Appreciating the Difference Between What’s Rational and What’s Right

I think if people were given the choice between being rational and being right, they would choose to be right even if that risked sounding irrational.

But I think more to the point is that people really don’t understand rationality. We conflate it with a lot of things. Rationality is simultaneously a synonym for sanity but also a theory of self-motivated action. We quite literally conflate the two ideas in our definition of the word. To be rational is to be sane is to be self-interested. To be self-interested is to be rational and therefore sane.

There’s also a second way people use the word rational, generally, to mean “common sense.” Though you may want to be an artist who makes little dolls stuffed with ass hair, it’s more rational for you to go to law school and so that’s what you do.

“Am I being rational?” is a great question people ask themselves. If you weren’t being rational, you’d be — by definition — insane and thus your answer to that question would be moot because you’re insane. So you’re always rational save the moments when you are actually insane and then you have bigger worries on your hands than whether or not you’re being rational.

But like I said, I think if you asked yourself what you would rather be, you’d probably say you’re more concerned about being right than you are with being rational. After all, what’s the point of being rational about it if you’re going the wrong way? You can quite rationally drive a bus of orphans off a cliff. It might not be right, but you can go about it quite rationally.

So “am I being right?” is the better question we don’t ask ourselves nearly so often. It’s an altogether different question to ask yourself, “Is it right for me to go to law school?” than it is to ask, “Is it rational for me to go to law school?” One implicates you as a moral actor while the other a self-interested agent.

Obviously, I see this a lot with Hillary Clinton apologists who try to convert Bernie Sanders supporters with the argument that voting for Hillary Clinton is more rational. By this, they presume that whatever you think is right should be considered only after you think about what is rational. Which, again, I think if you asked people what they wanted, they’d tell you they prefer to be right than they do being rational.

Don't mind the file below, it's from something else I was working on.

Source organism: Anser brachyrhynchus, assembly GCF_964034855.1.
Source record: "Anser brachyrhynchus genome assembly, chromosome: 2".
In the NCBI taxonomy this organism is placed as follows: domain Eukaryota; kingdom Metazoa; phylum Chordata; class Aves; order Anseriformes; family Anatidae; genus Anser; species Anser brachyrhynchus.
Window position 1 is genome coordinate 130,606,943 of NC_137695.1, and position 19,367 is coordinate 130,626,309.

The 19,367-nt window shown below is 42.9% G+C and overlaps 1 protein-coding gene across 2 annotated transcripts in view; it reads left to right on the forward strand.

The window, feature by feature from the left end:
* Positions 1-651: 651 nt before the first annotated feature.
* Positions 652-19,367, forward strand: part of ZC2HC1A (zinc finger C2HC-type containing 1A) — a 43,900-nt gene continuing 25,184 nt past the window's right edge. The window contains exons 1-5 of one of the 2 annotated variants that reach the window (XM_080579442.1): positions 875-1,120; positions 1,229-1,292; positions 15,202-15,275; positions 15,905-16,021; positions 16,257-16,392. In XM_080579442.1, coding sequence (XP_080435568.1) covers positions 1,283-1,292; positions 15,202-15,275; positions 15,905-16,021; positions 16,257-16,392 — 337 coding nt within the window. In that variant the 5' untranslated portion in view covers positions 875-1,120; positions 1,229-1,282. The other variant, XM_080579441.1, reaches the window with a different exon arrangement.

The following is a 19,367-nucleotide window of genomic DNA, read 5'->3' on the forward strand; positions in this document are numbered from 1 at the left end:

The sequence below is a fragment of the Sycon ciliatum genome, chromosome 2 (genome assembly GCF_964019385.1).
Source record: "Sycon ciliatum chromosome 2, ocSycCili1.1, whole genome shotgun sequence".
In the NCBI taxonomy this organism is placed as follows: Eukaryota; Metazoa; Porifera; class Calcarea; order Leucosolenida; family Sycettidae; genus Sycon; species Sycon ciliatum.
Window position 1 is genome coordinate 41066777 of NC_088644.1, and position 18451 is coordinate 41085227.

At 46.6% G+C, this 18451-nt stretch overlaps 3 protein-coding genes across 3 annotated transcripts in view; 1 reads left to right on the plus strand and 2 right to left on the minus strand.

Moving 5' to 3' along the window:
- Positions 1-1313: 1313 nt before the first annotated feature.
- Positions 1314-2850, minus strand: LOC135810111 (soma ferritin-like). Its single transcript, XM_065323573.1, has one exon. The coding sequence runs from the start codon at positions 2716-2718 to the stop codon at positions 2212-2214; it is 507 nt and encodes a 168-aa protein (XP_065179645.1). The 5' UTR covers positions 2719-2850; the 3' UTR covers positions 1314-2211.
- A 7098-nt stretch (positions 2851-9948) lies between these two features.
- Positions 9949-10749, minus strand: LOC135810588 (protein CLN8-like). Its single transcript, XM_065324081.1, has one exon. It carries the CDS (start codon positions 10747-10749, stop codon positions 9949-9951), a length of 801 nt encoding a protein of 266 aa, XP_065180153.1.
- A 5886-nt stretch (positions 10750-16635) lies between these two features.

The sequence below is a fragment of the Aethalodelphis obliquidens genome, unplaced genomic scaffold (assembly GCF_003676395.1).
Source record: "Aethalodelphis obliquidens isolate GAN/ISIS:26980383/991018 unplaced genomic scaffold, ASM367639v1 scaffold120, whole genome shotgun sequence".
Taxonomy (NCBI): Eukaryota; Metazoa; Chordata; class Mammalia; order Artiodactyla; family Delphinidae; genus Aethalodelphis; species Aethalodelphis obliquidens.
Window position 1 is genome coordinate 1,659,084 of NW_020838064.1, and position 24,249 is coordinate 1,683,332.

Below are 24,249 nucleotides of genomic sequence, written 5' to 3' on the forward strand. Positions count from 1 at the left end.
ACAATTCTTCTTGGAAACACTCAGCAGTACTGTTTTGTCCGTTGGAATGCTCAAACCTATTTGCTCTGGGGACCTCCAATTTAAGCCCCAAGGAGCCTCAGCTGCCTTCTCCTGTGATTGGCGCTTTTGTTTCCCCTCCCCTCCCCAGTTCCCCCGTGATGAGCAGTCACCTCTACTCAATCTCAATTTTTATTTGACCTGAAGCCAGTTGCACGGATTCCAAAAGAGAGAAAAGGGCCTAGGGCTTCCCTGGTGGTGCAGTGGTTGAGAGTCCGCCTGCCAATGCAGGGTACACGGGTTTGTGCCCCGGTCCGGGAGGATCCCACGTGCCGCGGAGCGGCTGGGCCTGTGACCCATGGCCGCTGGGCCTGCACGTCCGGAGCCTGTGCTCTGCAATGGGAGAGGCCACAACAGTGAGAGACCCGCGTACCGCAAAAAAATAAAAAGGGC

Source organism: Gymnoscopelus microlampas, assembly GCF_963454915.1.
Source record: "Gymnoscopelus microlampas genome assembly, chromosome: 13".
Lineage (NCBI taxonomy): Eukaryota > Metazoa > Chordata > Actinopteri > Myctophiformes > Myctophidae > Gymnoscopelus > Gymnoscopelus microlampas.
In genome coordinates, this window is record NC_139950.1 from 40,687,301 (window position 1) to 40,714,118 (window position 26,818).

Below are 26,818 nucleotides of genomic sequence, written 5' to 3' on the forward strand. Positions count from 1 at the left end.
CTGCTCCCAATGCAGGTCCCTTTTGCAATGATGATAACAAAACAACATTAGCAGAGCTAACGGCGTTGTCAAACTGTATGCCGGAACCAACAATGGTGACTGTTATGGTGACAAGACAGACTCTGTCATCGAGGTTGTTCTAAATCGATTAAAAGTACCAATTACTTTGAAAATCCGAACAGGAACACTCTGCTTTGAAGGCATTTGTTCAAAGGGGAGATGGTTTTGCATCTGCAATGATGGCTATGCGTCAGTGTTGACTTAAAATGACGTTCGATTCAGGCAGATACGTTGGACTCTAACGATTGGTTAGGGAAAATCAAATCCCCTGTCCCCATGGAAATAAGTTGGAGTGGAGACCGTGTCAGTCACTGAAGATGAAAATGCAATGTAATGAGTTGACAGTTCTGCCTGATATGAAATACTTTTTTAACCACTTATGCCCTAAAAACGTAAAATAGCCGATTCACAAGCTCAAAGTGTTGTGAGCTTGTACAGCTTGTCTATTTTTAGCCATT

In my mind, it’s a dangerous precedent when we start going around demanding people sacrifice their moral principles to an oppressive social order. Moral compromise is corruption and corruption is the rot that lets the rats get in. We need a moral foundation if we’re ever going to become strong enough to make a government that works for everybody. We should never be so cavalier as to ask someone to rewind their morality for the sake of expedience.

What’s equally distasteful to me is moral pandering. Morals aren’t things that should be crowd-tested. When they are, they cease to be moral and become rational calibration to a fucked up situation. When people tell me Hillary Clinton has evolved on issues, I want to believe them. But it’s just too convenient for me to recognize that her moral principles are always evolving alongside sociohistoric polls as if that’s how it works for anyone else. How often do you Google a poll to tell you decide how to feel about right and wrong?

Right, because that’s not how morality works.

We recognize moral relativism in our lives. By 30, I’ve come to realize that my friends are not all equally moral. Many have made and continue to make life choices that I would consider immoral, or at least amoral. As an adult who has now taken care of children, I’ve had to think about how you teach morality and I’ve come to the conclusion that it’s an concerted effort, requiring everyone at the ready at all times able to answer a child’s question: What’s the right thing to do?

But rarely is a child asking an adult, “What is the rational thing to do?”

And yet the rational answer is what we often give, isn’t it?

Do you even stop to think about what’s right?